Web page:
You’re about to enter your senior year at Pratt in the spring. Do you know what direction of illustration you’d like to go in for your final projects?
I’m definitely doing another children’s book, although I don’t know what yet! I’ll have to ruminate over winter break. For my other senior project, I actually have no idea. I may just work on a series of promotional pieces to expand my portfolio, but I would like for the body of work to have a common thread. I know that in the Fall of 2011 I will be doing a lot of the characters that I’ve created in 3D, but not just yet for Spring! I’m really trying to find a way of working right now.
What kind of stories do you like to illustrate? Any favorite subjects?
I love to draw kids, especially in the classroom setting. I also love to play with drawing kids and animals together–except I put the animals on “human-level.” I think it makes a great story whenever humans and animals are nonchalantly interacting. I probably love to illustrate that subject so much because when I was a kid I wanted nothing more than to have some sort of animal who could converse with me in fluent English. That was everyone’s fantasy, right?
Who are some of your artistic heros?
Gosh there are a lot. Walt Disney and Pixar, for starters, not just for the art but for the amazing story and character developments.
Tim Burton’s animation, as well. As far as illustrators go: Norman Rockwell, Maurice Sendak, Chris van Allsburg, David Weisner, Mary Blair. Two new favorites of mine are Suzy Lee and Peter Brown. As far as writer-illustrators, I will not ever respect any other poets as highly as I will ever respect Shel Silverstein or Dr. Seuss.
As a Peer Counselor, what career advice would you give to aspiring illustration students?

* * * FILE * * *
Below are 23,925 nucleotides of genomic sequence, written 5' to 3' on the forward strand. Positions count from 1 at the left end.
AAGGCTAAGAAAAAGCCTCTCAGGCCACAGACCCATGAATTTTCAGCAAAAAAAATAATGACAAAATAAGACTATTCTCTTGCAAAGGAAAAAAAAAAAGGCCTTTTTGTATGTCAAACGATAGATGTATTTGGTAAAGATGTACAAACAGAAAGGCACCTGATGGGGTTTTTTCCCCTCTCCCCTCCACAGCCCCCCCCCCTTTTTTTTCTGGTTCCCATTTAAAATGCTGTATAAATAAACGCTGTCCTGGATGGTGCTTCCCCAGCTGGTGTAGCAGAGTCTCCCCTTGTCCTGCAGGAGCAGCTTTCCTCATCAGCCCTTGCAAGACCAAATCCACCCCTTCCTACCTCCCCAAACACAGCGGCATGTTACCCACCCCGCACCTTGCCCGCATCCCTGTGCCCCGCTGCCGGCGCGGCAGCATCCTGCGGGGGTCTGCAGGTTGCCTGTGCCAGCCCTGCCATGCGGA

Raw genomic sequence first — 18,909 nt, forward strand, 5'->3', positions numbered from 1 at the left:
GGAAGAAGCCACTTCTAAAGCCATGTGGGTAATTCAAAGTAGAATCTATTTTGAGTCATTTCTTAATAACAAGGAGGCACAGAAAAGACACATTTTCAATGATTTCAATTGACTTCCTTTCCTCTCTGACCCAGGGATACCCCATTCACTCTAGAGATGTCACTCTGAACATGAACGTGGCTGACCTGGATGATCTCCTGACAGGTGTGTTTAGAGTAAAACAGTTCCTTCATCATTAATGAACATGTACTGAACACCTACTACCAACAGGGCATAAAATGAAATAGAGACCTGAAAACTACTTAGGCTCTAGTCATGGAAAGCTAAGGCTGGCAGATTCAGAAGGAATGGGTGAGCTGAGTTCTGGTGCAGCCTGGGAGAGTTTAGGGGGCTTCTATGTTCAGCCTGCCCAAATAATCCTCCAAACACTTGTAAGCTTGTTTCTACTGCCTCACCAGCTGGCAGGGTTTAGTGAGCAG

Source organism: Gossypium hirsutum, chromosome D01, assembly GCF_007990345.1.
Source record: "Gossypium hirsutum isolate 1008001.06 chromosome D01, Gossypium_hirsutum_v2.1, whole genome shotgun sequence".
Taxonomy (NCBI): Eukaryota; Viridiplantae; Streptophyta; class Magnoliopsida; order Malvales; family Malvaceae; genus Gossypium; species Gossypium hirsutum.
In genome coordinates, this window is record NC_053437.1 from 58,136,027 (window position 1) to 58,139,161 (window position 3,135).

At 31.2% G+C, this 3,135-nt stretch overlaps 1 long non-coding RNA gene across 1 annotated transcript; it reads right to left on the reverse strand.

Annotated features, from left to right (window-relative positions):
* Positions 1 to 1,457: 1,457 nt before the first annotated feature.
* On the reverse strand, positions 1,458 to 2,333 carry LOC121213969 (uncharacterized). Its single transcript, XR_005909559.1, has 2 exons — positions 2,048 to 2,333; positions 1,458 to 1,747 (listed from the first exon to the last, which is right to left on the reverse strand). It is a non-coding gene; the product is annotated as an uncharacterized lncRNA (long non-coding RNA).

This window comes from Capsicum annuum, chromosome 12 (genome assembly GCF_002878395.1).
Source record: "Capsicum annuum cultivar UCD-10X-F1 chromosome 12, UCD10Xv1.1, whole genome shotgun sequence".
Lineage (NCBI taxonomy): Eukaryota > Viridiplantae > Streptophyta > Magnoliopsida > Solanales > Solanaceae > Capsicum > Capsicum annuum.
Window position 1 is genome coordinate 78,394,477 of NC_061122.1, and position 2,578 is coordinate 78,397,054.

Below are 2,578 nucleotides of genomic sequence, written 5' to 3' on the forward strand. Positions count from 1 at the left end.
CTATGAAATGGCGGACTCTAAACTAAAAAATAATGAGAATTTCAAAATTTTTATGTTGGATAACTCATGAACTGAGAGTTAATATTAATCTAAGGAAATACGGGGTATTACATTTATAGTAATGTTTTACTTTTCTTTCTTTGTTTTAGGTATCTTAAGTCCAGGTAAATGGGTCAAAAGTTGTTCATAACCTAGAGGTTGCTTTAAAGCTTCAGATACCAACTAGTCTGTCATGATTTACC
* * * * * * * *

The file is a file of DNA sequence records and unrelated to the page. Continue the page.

Well, I highly recommend that you take a class called “Self Promotion.” Not only will it give you some really valuable information about getting jobs and internships, but it will force you to make a great resume, portfolio, and website. And you do NEED a website. I shouldn’t talk, because I don’t have one yet, but I will by the end of the semester!
While we’re on the subject of portfolios, make sure that every single assignment that you get in your classes is completed to a level of sophisticated finish. If that means that you don’t sleep for the night, that means you don’t sleep for the night. Trust me: when you are putting together your portfolio, and you have those great pieces, the bags under your eyes instantly become superfluous.
In addition, make sure that every single assignment that you do caters to your career agenda. Put it through your creative filter. Think of the assignment as a point of departure.
Do what you do. EVERYONE has a different “style.” Don’t get stressed. Look for patterns in the way you work or design a page. Sometimes just exaggerating these preexisting patterns can help you find your own visual language. Stay more concerned with making each piece your best piece yet. You WILL be judged by the weakest piece in your portfolio.
Do NOT underestimate the importance of type. Take Type 3 or Graphic Design 1. Take it with a great teacher. You’ll go crazy during, but will be really happy you did afterwards. Seriously.
Make sure you know what’s going on at Career Services. The counselors are there to help you. Make connections with them and the teachers you love. Keep your eyes open for events posted on the bulletin boards around campus and friend “Peer to Peer” on facebook, because we totally keep you up to date on events you should be attending (like resume workshops, internship fairs, lectures from successful alumni, etc.).
Last one, I promise: This sounds weird, but always be friendly with people. The kids in your major, the kids in other majors, the kids at other art schools. Strangers! Because guess what: A little kindness goes a long way and so does karma. Networking doesn’t start or stop at any specific time. NEVER cut off a potential connection. The person you flipped off on the way to your interview could be your interviewer.
What career advice would you give to yourself in the next year?
Hi, it’s yours truly! Don’t worry about sleeping, just worry about getting plenty of coffee and exercise. Keep pushing yourself and get an internship for this Spring. Focus on perfecting your portfolio and updating your website. Your getting really close to finding your personal voice; let it talk and listen to what it has to say, because then it will get stronger on its own. There are other things to keep in mind, but none that I can think of at the moment, except to keep worshipping Pat Cummings, and to believe in yourself.
PS: Remember what E.L. Doctorow said (about writing, but it applies to careers in general):
“It’s like driving a car at night. You never see further than your headlights, but you can make the whole trip that way.”